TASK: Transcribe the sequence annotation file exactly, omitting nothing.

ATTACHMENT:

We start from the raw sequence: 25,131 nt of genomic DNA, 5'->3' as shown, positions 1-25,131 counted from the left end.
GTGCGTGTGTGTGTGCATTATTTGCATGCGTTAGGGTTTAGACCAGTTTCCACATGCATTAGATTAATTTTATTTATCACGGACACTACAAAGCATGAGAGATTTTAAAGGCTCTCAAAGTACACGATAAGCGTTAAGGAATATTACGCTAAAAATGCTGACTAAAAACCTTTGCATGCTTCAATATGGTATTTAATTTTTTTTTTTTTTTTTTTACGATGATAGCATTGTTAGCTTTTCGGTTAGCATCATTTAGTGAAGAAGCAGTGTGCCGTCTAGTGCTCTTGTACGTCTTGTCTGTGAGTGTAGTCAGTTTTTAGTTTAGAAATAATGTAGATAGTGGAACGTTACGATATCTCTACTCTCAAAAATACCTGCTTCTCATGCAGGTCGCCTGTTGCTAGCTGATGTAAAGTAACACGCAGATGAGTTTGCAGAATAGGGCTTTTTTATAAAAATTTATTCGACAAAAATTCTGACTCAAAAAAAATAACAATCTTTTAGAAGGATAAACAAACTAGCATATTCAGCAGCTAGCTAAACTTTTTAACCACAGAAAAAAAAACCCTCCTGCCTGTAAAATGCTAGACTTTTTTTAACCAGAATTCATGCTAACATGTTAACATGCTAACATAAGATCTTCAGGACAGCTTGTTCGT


We start from the raw sequence: 25,131 nt of genomic DNA, 5'->3' as shown, positions 1-25,131 counted from the left end.
GTGCGTGTGTGTGTGCATTATTTGCATGCGTTAGGGTTTAGACCAGTTTCCACATGCATTAGATTAATTTTATTTATCACGGACACTACAAAGCATGAGAGATTTTAAAGGCTCTCAAAGTACACGATAAGCGTTAAGGAATATTACGCTAAAAATGCTGACTAAAAACCTTTGCATGCTTCAATATGGTATTTAATTTTTTTTTTTTTTTTTTTACGATGATAGCATTGTTAGCTTTTCGGTTAGCATCATTTAGTGAAGAAGCAGTGTGCCGTCTAGTGCTCTTGTACGTCTTGTCTGTGAGTGTAGTCAGTTTTTAGTTTAGAAATAATGTAGATAGTGGAACGTTACGATATCTCTACTCTCAAAAATACCTGCTTCTCATGCAGGTCGCCTGTTGCTAGCTGATGTAAAGTAACACGCAGATGAGTTTGCAGAATAGGGCTTTTTTATAAAAATTTATTCGACAAAAATTCTGACTCAAAAAAAATAACAATCTTTTAGAAGGATAAACAAACTAGCATATTCAGCAGCTAGCTAAACTTTTTAACCACAGAAAAAAAAACCCTCCTGCCTGTAAAATGCTAGACTTTTTTTAACCAGAATTCATGCTAACATGTTAACATGCTAACATAAGATCTTCAGGACAGCTTGTTCGT